The server is free to reply via any of its network interfaces. In
other words, it can perform the handshake using one 5-tuple, then
send replies via another (or send them via a mix of 5-tuples).

A CID is needed to handle NAT rebinding in any case. But IIUC
rebinding would look like the client's 5-tuple changing, not the server's.

The question in mind is whether a DTLS session will be perturbed by
the server's or client's 5-tuple changing. Magnus, can you elaborate
on your earlier request for a clear statement about this in this
section? Is this no longer a concern now that the REQUIREMENT to drop
an out-of-session RPC Call?

For RPC-on-DTLS, each DTLS handshake MUST include the connection_id
extension described in Section 9 of [I-D.ietf-tls-dtls13]. RPC-on-
DTLS peer endpoints SHOULD provide a ConnectionID with a non-zero
length. Endpoints implementing RPC programs that expect a
significant number of concurrent clients should employ ConnectionIDs
of at least 4 bytes in length.

Also, I'm not certain if SHOULD is correct here. Instead, "should" or
"MUST" might be less ambiguous. However, if we all agree the
statement is totally unnecessary, it can be replaced or dropped.

I'm saying that it doesn't matter from what network interface, or indeed which breed of carrier pigeon the server chooses, The client can still authenticate the reply as being genuine from the fact that the server authenticated to it at the start of the DTLS session. As long as this is still the same session, then the client can ignore any changes to the network topology.

My reading of draft-ietf-tls-dtls-connection-id suggests that is not the case for DTLS 1.2 and later.

Abstract says:

A CID is an identifier carried in the record layer header that gives
the recipient additional information for selecting the appropriate
security association. In "classical" DTLS, selecting a security
association of an incoming DTLS record is accomplished with the help
of the 5-tuple. If the source IP address and/or source port changes
during the lifetime of an ongoing DTLS session then the receiver will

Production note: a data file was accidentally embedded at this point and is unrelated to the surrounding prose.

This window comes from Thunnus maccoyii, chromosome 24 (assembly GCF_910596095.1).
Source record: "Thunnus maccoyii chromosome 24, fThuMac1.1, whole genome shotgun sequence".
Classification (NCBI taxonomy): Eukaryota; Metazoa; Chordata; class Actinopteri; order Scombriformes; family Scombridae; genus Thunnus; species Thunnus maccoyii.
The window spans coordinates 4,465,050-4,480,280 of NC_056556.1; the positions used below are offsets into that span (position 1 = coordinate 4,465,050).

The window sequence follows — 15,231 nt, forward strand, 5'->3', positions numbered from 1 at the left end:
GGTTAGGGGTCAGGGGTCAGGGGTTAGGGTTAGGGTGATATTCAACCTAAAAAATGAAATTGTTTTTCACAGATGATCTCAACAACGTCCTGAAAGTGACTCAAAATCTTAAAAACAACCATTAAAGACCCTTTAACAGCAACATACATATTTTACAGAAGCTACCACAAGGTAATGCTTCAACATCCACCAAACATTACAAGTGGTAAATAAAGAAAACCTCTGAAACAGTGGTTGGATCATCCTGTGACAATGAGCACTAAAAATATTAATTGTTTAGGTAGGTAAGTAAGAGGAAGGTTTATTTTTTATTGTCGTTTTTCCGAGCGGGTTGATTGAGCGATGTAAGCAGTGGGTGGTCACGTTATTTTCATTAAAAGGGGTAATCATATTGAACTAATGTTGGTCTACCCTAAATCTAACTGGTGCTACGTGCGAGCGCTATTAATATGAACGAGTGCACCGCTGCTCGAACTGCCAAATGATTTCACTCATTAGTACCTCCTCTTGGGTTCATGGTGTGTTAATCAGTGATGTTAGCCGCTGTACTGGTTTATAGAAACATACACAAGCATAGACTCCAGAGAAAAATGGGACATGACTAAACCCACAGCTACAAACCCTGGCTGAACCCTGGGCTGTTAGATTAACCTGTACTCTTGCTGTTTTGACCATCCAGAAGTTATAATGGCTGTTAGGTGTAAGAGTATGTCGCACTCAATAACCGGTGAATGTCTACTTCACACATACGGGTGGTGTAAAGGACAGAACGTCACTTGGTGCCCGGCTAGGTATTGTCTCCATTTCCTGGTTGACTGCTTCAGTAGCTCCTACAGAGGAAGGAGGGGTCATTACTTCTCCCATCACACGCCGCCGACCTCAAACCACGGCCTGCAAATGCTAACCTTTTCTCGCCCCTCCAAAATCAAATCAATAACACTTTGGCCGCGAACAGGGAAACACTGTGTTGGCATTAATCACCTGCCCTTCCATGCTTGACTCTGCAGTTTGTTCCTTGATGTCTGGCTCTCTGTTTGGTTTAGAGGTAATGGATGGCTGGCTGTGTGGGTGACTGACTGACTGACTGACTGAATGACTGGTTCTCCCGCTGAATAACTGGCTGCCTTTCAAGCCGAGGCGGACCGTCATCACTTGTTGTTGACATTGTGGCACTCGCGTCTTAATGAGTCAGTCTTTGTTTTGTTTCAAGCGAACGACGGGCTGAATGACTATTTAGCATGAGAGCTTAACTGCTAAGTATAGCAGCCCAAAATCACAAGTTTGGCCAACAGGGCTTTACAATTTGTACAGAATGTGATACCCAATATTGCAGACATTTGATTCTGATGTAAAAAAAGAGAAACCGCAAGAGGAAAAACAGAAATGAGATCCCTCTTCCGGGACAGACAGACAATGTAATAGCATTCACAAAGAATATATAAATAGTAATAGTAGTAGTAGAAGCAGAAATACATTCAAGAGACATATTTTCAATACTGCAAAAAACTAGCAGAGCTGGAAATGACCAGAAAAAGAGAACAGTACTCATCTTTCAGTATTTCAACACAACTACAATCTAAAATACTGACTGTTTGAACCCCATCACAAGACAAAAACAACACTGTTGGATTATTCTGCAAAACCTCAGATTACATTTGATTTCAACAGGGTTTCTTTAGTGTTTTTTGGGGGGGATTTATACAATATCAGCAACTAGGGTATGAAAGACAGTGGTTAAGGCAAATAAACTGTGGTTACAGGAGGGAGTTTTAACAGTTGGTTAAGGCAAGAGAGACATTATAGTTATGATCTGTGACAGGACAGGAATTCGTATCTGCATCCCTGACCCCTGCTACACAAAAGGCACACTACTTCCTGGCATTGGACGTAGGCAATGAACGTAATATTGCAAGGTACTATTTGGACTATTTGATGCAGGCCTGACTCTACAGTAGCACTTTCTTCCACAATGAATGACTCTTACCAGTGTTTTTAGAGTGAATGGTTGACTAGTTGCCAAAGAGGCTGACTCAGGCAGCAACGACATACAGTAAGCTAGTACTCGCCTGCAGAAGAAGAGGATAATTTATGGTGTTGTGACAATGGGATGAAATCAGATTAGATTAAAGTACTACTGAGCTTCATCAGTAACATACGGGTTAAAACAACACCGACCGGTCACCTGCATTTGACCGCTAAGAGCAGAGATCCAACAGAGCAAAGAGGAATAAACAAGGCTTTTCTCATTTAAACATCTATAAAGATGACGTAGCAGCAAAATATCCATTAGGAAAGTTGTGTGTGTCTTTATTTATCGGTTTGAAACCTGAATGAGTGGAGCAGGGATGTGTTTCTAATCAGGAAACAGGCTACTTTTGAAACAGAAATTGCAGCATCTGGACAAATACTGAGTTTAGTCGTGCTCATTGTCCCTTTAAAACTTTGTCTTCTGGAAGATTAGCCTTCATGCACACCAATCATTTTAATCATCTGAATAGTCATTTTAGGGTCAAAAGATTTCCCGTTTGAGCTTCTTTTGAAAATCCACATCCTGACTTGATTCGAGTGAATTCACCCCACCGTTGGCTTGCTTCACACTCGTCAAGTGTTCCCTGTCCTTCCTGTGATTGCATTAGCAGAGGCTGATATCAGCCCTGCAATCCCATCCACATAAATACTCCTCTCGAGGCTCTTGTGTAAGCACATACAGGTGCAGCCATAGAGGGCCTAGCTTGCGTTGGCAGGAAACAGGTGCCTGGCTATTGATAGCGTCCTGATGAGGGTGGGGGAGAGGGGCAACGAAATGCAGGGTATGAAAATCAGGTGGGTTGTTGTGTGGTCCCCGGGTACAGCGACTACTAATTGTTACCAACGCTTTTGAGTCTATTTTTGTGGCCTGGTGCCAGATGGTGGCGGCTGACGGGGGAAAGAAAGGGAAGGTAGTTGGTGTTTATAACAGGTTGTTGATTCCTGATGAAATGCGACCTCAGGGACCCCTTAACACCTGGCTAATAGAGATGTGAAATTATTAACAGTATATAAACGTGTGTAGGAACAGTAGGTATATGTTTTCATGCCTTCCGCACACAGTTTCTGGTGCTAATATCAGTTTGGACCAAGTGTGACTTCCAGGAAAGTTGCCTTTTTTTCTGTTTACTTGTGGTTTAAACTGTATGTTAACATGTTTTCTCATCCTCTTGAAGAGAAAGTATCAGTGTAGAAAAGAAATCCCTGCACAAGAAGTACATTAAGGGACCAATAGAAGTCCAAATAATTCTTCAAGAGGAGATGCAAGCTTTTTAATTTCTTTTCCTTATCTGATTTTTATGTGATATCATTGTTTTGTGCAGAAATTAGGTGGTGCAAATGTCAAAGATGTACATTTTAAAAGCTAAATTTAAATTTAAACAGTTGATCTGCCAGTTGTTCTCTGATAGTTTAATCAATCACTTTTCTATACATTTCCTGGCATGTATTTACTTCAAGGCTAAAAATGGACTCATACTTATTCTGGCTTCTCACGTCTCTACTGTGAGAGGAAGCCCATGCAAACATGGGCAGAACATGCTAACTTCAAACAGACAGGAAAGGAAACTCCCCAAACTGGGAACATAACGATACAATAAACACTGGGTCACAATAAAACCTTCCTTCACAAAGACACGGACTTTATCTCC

be unable to locate the correct security context.

Further, the Introduction states:

In the current version of DTLS, the IP address and port of the peer
are used to identify the DTLS association. Unfortunately, in some
cases, such as NAT rebinding, these values are insufficient. This is
a particular issue in the Internet of Things when devices enter
extended sleep periods to increase their battery lifetime. The NAT
rebinding leads to connection failure, with the resulting cost of a
new handshake.

Unless I'm reading this wrong, if either peer sees a DTLS datagram from a different IP address than was used during the DTLS handshake, it's not going to be able to associate that with a previously established DTLS session... unless there's a CID.

The DTLS handshake and the subsequent DTLS record exchanges are two separate protocols. The CID is exactly the material that the peers need to determine that the remote sender is the same peer that established that DTLS session.

[sf] I reviewed the latest draft and I have some questions and concerns related to section 7.2 it is defined the TLS management on clients:
"The RPC-on-TLS protocol by itself cannot protect against exposure of a user's RPC requests to other users on the same client.
Moreover, client implementations are free to transmit RPC requests for more than one RPC user using the same TLS session. Depending on the details of the client RPC implementation, this means that the client's TLS identity material is potentially visible to every RPC user that shares a TLS session."

I see two issues with this:
1. If there is a compromised user running on same client it is possible that the compromised user can "see" the identity material of the legitimate users.
2. It is possible that a compromised user initiate a DDoS attack on the server and the server will not detect the attack as it comes from a legitimate host and encrypted. This may expose a server to undetected DDoS attacks.

Also the question is do we allow a mix of users using TLS and others not using TLS on same client? I understand that we don't support multiple TLS on same connection but do we support a mix? Some explanation/clarification text will be useful.

Chuck Lever

nfsv4 mailing list